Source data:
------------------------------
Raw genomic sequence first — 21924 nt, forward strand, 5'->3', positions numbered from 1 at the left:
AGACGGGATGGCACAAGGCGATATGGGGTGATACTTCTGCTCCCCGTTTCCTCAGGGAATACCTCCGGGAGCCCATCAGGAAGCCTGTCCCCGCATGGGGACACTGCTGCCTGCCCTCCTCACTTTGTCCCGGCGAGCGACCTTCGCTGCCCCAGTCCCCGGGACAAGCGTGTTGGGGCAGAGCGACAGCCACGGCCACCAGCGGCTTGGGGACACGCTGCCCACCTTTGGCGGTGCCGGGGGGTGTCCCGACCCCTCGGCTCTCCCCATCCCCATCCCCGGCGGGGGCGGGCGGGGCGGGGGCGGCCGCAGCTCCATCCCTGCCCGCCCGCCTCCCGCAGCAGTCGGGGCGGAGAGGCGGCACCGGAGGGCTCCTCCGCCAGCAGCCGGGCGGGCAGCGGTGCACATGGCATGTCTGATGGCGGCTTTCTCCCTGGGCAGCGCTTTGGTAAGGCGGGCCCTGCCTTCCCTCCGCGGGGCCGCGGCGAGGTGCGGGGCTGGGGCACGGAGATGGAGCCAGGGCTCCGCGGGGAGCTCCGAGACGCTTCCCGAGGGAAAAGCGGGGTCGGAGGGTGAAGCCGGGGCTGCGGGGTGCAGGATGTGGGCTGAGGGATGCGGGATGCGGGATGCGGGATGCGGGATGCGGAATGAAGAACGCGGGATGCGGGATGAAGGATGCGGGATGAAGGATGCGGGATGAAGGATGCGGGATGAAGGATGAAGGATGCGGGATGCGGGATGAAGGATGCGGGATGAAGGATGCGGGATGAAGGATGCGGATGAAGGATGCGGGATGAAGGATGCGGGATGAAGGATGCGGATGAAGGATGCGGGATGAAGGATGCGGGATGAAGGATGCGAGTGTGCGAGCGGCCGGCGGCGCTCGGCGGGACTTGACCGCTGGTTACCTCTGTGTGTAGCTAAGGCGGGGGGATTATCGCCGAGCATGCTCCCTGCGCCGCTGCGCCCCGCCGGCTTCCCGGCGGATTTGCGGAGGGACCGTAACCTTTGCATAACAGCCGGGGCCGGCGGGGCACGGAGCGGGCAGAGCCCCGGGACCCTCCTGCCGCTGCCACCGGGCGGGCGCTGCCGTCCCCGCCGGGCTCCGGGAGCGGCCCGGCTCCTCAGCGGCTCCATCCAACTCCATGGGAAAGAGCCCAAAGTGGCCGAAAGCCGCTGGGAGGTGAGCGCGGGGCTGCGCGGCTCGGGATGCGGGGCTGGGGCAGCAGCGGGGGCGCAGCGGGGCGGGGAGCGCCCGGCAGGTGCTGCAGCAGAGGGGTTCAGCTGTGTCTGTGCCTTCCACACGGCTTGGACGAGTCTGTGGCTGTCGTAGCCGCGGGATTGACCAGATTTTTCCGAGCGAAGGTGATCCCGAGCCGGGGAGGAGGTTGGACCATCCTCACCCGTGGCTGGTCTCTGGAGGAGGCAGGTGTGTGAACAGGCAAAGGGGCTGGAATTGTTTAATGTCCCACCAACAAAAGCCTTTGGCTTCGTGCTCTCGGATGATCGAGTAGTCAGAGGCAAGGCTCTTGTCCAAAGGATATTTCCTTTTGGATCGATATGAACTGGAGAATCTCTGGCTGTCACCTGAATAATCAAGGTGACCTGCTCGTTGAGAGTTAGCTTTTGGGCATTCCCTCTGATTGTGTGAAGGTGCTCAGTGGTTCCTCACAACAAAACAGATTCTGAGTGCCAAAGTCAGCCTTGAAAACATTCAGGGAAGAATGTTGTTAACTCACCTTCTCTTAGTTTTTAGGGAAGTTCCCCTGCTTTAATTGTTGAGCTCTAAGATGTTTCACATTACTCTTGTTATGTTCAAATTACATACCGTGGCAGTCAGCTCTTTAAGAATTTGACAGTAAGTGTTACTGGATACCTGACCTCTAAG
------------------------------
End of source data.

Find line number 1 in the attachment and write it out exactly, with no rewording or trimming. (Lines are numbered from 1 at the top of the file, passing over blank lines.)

Raw genomic sequence first — 21924 nt, forward strand, 5'->3', positions numbered from 1 at the left: